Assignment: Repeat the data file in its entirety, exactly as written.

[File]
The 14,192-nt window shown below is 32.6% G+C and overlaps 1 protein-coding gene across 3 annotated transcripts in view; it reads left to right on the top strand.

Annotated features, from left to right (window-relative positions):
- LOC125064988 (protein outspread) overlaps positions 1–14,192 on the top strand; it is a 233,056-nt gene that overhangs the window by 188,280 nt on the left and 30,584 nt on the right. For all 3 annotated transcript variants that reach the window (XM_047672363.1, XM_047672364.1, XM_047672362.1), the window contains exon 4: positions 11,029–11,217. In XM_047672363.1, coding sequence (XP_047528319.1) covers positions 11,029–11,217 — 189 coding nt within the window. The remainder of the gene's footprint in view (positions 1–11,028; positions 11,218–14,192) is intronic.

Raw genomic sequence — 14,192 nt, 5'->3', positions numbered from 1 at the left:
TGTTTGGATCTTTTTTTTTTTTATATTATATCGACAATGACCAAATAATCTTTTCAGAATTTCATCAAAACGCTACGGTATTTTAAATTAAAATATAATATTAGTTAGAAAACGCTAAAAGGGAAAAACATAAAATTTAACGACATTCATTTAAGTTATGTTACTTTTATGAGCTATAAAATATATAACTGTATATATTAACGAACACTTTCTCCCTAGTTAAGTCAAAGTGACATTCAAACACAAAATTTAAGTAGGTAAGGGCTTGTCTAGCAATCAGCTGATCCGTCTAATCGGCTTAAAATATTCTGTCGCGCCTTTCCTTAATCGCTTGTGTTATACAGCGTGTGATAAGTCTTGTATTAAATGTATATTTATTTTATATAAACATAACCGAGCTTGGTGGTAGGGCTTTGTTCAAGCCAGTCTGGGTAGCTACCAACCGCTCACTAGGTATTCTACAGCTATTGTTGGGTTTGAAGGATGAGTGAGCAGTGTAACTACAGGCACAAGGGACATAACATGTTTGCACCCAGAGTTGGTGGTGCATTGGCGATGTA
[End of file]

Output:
The 14,192-nt window shown below is 32.6% G+C and overlaps 1 protein-coding gene across 3 annotated transcripts in view; it reads left to right on the top strand.

Annotated features, from left to right (window-relative positions):
- LOC125064988 (protein outspread) overlaps positions 1–14,192 on the top strand; it is a 233,056-nt gene that overhangs the window by 188,280 nt on the left and 30,584 nt on the right. For all 3 annotated transcript variants that reach the window (XM_047672363.1, XM_047672364.1, XM_047672362.1), the window contains exon 4: positions 11,029–11,217. In XM_047672363.1, coding sequence (XP_047528319.1) covers positions 11,029–11,217 — 189 coding nt within the window. The remainder of the gene's footprint in view (positions 1–11,028; positions 11,218–14,192) is intronic.

Raw genomic sequence — 14,192 nt, 5'->3', positions numbered from 1 at the left:
TGTTTGGATCTTTTTTTTTTTTATATTATATCGACAATGACCAAATAATCTTTTCAGAATTTCATCAAAACGCTACGGTATTTTAAATTAAAATATAATATTAGTTAGAAAACGCTAAAAGGGAAAAACATAAAATTTAACGACATTCATTTAAGTTATGTTACTTTTATGAGCTATAAAATATATAACTGTATATATTAACGAACACTTTCTCCCTAGTTAAGTCAAAGTGACATTCAAACACAAAATTTAAGTAGGTAAGGGCTTGTCTAGCAATCAGCTGATCCGTCTAATCGGCTTAAAATATTCTGTCGCGCCTTTCCTTAATCGCTTGTGTTATACAGCGTGTGATAAGTCTTGTATTAAATGTATATTTATTTTATATAAACATAACCGAGCTTGGTGGTAGGGCTTTGTTCAAGCCAGTCTGGGTAGCTACCAACCGCTCACTAGGTATTCTACAGCTATTGTTGGGTTTGAAGGATGAGTGAGCAGTGTAACTACAGGCACAAGGGACATAACATGTTTGCACCCAGAGTTGGTGGTGCATTGGCGATGTA